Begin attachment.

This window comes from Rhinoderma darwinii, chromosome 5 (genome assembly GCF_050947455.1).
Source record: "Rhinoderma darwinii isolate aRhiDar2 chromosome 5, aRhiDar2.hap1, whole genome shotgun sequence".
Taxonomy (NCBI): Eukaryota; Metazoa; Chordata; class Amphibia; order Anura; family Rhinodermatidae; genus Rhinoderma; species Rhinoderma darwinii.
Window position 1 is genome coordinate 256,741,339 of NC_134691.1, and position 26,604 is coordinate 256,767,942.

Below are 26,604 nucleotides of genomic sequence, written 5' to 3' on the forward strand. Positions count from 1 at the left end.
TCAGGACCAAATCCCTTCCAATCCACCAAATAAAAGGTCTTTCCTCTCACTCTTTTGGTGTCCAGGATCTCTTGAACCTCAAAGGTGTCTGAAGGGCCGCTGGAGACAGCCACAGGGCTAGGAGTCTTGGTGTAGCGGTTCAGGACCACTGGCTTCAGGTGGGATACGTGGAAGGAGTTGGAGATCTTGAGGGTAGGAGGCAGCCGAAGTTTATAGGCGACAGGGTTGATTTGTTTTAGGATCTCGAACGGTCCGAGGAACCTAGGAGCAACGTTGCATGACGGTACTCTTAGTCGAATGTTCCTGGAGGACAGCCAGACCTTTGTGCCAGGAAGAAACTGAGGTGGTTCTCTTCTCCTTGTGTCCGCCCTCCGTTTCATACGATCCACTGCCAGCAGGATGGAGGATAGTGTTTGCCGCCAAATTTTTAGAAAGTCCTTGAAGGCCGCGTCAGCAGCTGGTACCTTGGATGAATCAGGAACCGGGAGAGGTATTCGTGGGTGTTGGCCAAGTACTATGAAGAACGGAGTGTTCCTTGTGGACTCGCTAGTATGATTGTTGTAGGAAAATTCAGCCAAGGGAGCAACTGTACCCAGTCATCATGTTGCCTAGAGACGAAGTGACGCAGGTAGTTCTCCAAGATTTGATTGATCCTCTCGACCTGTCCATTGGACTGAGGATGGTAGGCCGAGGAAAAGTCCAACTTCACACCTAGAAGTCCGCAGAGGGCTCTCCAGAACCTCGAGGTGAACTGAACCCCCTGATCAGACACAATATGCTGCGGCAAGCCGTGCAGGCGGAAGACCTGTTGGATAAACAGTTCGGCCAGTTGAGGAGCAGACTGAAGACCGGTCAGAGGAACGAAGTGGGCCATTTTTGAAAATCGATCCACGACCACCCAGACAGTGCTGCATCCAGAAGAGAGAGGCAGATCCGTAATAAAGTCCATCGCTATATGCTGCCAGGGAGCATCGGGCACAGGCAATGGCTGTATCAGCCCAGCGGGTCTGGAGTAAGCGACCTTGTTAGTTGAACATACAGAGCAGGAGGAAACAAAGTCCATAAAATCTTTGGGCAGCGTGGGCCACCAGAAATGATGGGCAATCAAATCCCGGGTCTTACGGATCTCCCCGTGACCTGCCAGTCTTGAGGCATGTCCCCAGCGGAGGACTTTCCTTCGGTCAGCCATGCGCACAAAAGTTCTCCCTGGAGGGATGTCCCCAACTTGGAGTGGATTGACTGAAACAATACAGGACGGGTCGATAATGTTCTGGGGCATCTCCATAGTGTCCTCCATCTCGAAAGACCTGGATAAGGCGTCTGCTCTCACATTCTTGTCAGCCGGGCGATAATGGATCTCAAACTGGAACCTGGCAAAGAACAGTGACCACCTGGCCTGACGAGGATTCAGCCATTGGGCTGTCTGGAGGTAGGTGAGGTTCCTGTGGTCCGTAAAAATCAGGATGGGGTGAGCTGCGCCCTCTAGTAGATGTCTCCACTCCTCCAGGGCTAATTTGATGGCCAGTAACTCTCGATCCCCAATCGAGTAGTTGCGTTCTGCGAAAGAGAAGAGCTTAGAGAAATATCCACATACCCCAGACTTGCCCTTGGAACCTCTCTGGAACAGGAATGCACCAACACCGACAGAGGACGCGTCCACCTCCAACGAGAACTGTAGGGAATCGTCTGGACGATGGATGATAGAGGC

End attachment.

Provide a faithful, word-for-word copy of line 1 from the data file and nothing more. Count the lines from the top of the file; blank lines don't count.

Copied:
This window comes from Rhinoderma darwinii, chromosome 5 (genome assembly GCF_050947455.1).